The Elisabethkapelle had already been completed by 1908 and was consecrated on 10 June. The Austrian Red Cross funded the chapel built in memory of its first patroness by way of donations and its own funds. More was collected than was actually required, something which accounts for its magnificent features.
The Red Cross allowed church services to take place in the Elisabethkapelle from 1910 onwards, whereby the congregation had to stand in a side aisle in front of the chapel. The pastoring was first taken on by the Salvatorians of Kaisermühlen and subsequently the Trinitarians of Gersthof. In 1921, it was possible to establish an independent parish church, which is still administered by the Trinitarians today.
The Church’s location and decor
The eye-catching stone structure built in the style of the Rhenish churches lies picturesquely on a dreamy, fascinating location just before the beginning of the Reichsbrücke (Empire Bridge). A large, striking tower and two bell towers lend this building an almost magical appearance.
There are art nouveau angels with palm leaves in gold mosaic on the ceiling, a large art nouveau chandelier, a distinctive organ and a Sacred Heart of Jesus statue. The Neo-Romanesque high altar with a baldachin from the monastery church of Seckau was installed in 1964. There are also modern paintings by living artists in the Jubilee Church.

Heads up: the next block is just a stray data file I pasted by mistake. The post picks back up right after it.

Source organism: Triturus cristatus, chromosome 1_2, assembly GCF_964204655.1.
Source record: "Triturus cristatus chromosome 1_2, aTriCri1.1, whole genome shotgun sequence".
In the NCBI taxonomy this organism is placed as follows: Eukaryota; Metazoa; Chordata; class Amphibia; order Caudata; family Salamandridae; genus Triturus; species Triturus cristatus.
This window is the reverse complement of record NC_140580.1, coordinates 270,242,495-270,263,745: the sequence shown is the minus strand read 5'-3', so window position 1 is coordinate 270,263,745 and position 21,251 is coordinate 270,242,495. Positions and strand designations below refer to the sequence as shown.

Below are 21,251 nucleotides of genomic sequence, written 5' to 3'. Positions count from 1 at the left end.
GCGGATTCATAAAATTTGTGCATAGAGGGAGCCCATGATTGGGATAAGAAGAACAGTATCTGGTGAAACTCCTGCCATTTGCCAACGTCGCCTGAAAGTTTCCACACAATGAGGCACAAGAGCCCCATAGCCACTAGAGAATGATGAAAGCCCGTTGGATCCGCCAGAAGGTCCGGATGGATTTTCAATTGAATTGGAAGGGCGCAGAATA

There are several points of interest for those interested in art and architecture. The interior of the Jubilee Church does not stand out particularly itself, though the high altar is very much worth seeing. The shuttered Elisabeth Chapel, for that reason, is all the more worth seeing, but is closed to the public unfortunately.
Getting there and good camera angles
From the Schick Hotels, take the underground line U1 in the direction of Leopoldau to the “Vorgartenstraße” station. Once you have alighted, take the exit closest to the front of the train and keep straight after leaving the station. The marvelous church is set almost romantically to the right of the ramp leading onto the Reichsbrücke, surrounded as it is by trees in the middle of a lovely park on Mexikoplatz.
If you cross over Handelskai at the lights or use the footpath ramp on the Reichsbrücke, you are afforded an excellent view of the church for photographs on the elevation formed by the structure of the bridge.
If you wish to combine your visit to the church with a boat cruise, the landing stage for the boats is located close by. Our reception teams in the Schick Hotels will be more than happy to advise you about this. It is also worth visiting the Donauinsel (Danube Island), which was built in the 1970s as part of flood control measures and which now constitutes Vienna’s primary recreation area.
The visitor center at the UNO City awaits you one underground station further along with many interesting facts about modern-day Vienna. Furthermore, the area around the “old” Danube is worth a look, and Vienna’s largest shopping center, the “Donauzentrum” (Danube Center), is located immediately adjacent to the Kagran underground station.
The Parish Church’s Opening Times
Mon, Tue, Wed: 07:30-12:00
Thurs, Fri: 08:30-12:00 and 17:00-19:00
Sat: 07.30-12:00 and 17:00-19.15
Sun: 08:00-12:15 and 17:30-19:15
The right-hand side entrance is open.
The left-hand side entrance is only open on Sundays from 08:00-12:00.
Church services in the Parish Church:
Mon, Tues, Wed and Sat: 08:00
Thurs, Fri and Sat: 18.30
Sundays and national holidays: 09:00, 10:00 (English), 11:15 and 18:30
Prayers: Thurs, Fri and Sat: 18:00
Children’s services: 17 March, 7 April, 12 May, 09:00
Sources: Kulturatlas Österreich (Cultural Atlas of Austria)/ Parish of Donaustadt, Mexikoplatz 12, 1020 Vienna,
Thanks to the Parish of Donaustadt for their friendly support.